Enthusiastic, knowledgable and affable Oxford scholar Michael Wood retraces -- for the first time -- the 16 country war path of Alexander from Macedonia to India. Citing excerpts from ancient Greek and Roman historians, Woods literally treks, rides, swims and sails in Alexander's footsteps. Passing through at least four war zones, Wood observes that these regions remain "on the fault lines of history." No kidding. Along the way, Wood encounters local story tellers who perform ancient recitations that keep Alexander's story alive and current. For instance, in Iran there's still resentment of Alexander as conqueror of the Persian empire.

This exciting, engrossing documentary is loaded with numerous incidents rich in irony that puts in clearer perspective not only the world of Alexander (300 BC) but our modern, fractured world. Highest recommendation.
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19 of 19 people found the following review helpful By Pete Goetz on February 8, 2005
Format: DVD Verified Purchase
I ordered this DVD, along with two books, because I wished to learn more about Alexander the Great as a historical figure. This was after having endured the recently released film disaster of the same name by Oliver Stone. Having earlier watched another of Michael Wood's documentaries, the delightful "The Conquistadores", I was willing to gamble on Mr. Wood's skills as a storyteller a second time. My gamble paid off.

As a trained historian and history teacher, I was again impressed by Mr. Wood's attention to detail and accuracy. Not once in four hours of viewing, could I jump out of my seat, play the pedant, and shout "Ah Ha!, he is wrong on this point!"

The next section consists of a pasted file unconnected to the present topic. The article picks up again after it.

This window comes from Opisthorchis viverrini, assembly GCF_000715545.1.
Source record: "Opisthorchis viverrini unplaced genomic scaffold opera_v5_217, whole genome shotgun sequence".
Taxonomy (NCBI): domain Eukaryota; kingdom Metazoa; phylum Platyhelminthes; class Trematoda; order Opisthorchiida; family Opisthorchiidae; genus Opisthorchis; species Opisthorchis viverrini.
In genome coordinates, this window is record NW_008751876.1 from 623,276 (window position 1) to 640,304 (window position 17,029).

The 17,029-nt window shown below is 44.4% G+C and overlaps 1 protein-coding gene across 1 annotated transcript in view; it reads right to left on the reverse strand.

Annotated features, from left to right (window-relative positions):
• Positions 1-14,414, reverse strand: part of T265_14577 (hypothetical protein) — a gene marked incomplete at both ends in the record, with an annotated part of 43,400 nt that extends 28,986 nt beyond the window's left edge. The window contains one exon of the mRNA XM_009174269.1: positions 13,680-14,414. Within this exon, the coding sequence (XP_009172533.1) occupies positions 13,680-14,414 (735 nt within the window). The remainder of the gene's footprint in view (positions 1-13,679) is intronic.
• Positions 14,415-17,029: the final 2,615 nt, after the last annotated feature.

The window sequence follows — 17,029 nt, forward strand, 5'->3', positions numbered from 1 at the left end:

And the cinematography! I was as riveted by the beauty of the landscapes as I was the engaging and often humorous commentary of the host. "In the Footsteps.." deserves kudos for presenting the often desolate parts of the world its subject experienced as haunting and beautiful in their own right.

Wood's supreme gift, however, is his ability to tell a riveting story. And to tell it in such a warm and affable way as to convey the impression he was sharing it with me personally. It was together we traveled the Hindu Kush, tramped through the snow capped mountains of Macedonia, and sat huddled with tea drinking Iranians, listening to the tales of "Sikandur", the horned one. Mr. Wood's intention is not to persuade, but instead to educate and stimulate debate. My only regret is that the series was not longer. Whatever happened to the fruits of Alexander's labors and the labors of his men? Sadly, Mr. Wood leaves this tale for another to tell.
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17 of 18 people found the following review helpful By Scott Chamberlain VINE VOICE on December 10, 2002
Format: VHS Tape
While in grad school studying history (not ancient history, by the way) I got this and watched it with one of my fellow historians and his wife. We started off thinking: "Hm, this is quite a good documentary." We ended up thinking: "Dang! This is the best documentary ever!" Three things tip the scales on this one. First, the subject is inherently interesting. Whether you lean to the right or left, whether you are a tradtionalist or a revisionist at heart, you will find Alexander a fascinating character, and his bid to conquer the world harrowing, gripping, terrible, and awe-inspiring at same time. Second, the film is a good one, good pacing, wonderful footage, and all kinds of interesting people telling their stories. But what really makes this one special is Wood's incredible, insanely idiotic mania to reconstruct Alexander's journey. My God! Surveying battle sites from AWACS flying combat missions over Iraq? Fleeing Kabul ahead of the Taliban? Schmoozing with random warlords in Afganistan? Bandit raids in the Hindu Kush? It just keeps getting more and more bizarre! You will be swept along with this one... and the current troubles in this part of the world make it particularly interesting. Hope to see it on DVD!